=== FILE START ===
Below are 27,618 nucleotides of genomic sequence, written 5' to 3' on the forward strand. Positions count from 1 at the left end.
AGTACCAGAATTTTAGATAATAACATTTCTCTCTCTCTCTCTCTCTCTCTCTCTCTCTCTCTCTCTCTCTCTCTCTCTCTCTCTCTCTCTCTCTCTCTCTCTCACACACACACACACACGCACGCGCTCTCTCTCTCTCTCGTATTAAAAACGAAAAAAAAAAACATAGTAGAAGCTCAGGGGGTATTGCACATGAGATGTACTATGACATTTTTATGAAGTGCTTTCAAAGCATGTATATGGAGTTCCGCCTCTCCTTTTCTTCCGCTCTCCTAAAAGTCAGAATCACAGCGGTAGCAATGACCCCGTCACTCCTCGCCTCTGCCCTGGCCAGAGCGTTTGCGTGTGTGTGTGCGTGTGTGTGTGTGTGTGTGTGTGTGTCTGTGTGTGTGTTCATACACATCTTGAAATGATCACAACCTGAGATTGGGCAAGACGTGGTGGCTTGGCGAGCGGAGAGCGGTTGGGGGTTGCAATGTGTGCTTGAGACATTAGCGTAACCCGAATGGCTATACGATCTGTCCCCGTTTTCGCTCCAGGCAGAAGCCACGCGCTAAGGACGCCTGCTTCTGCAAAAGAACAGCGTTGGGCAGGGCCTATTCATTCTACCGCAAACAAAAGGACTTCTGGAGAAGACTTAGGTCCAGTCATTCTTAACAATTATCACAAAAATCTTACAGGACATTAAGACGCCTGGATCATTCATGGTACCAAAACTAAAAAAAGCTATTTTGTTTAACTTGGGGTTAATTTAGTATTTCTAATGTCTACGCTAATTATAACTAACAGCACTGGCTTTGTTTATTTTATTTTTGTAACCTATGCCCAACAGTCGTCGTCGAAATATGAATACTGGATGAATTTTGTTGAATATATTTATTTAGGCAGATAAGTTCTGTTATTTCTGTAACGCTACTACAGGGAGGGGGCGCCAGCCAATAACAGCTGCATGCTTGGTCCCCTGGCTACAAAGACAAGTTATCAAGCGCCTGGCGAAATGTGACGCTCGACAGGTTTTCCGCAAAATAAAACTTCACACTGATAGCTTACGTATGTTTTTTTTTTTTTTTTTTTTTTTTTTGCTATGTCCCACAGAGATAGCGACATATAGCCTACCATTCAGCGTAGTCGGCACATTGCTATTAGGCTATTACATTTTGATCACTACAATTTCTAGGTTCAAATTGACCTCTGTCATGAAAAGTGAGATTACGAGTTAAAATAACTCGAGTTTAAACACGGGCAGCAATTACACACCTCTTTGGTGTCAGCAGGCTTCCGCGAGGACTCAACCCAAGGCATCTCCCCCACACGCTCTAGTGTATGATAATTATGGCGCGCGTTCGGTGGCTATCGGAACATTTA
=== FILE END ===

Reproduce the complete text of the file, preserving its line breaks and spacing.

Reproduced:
Below are 27,618 nucleotides of genomic sequence, written 5' to 3' on the forward strand. Positions count from 1 at the left end.
AGTACCAGAATTTTAGATAATAACATTTCTCTCTCTCTCTCTCTCTCTCTCTCTCTCTCTCTCTCTCTCTCTCTCTCTCTCTCTCTCTCTCTCTCTCTCTCTCACACACACACACACACGCACGCGCTCTCTCTCTCTCTCGTATTAAAAACGAAAAAAAAAAACATAGTAGAAGCTCAGGGGGTATTGCACATGAGATGTACTATGACATTTTTATGAAGTGCTTTCAAAGCATGTATATGGAGTTCCGCCTCTCCTTTTCTTCCGCTCTCCTAAAAGTCAGAATCACAGCGGTAGCAATGACCCCGTCACTCCTCGCCTCTGCCCTGGCCAGAGCGTTTGCGTGTGTGTGTGCGTGTGTGTGTGTGTGTGTGTGTGTGTCTGTGTGTGTGTTCATACACATCTTGAAATGATCACAACCTGAGATTGGGCAAGACGTGGTGGCTTGGCGAGCGGAGAGCGGTTGGGGGTTGCAATGTGTGCTTGAGACATTAGCGTAACCCGAATGGCTATACGATCTGTCCCCGTTTTCGCTCCAGGCAGAAGCCACGCGCTAAGGACGCCTGCTTCTGCAAAAGAACAGCGTTGGGCAGGGCCTATTCATTCTACCGCAAACAAAAGGACTTCTGGAGAAGACTTAGGTCCAGTCATTCTTAACAATTATCACAAAAATCTTACAGGACATTAAGACGCCTGGATCATTCATGGTACCAAAACTAAAAAAAGCTATTTTGTTTAACTTGGGGTTAATTTAGTATTTCTAATGTCTACGCTAATTATAACTAACAGCACTGGCTTTGTTTATTTTATTTTTGTAACCTATGCCCAACAGTCGTCGTCGAAATATGAATACTGGATGAATTTTGTTGAATATATTTATTTAGGCAGATAAGTTCTGTTATTTCTGTAACGCTACTACAGGGAGGGGGCGCCAGCCAATAACAGCTGCATGCTTGGTCCCCTGGCTACAAAGACAAGTTATCAAGCGCCTGGCGAAATGTGACGCTCGACAGGTTTTCCGCAAAATAAAACTTCACACTGATAGCTTACGTATGTTTTTTTTTTTTTTTTTTTTTTTTTTGCTATGTCCCACAGAGATAGCGACATATAGCCTACCATTCAGCGTAGTCGGCACATTGCTATTAGGCTATTACATTTTGATCACTACAATTTCTAGGTTCAAATTGACCTCTGTCATGAAAAGTGAGATTACGAGTTAAAATAACTCGAGTTTAAACACGGGCAGCAATTACACACCTCTTTGGTGTCAGCAGGCTTCCGCGAGGACTCAACCCAAGGCATCTCCCCCACACGCTCTAGTGTATGATAATTATGGCGCGCGTTCGGTGGCTATCGGAACATTTA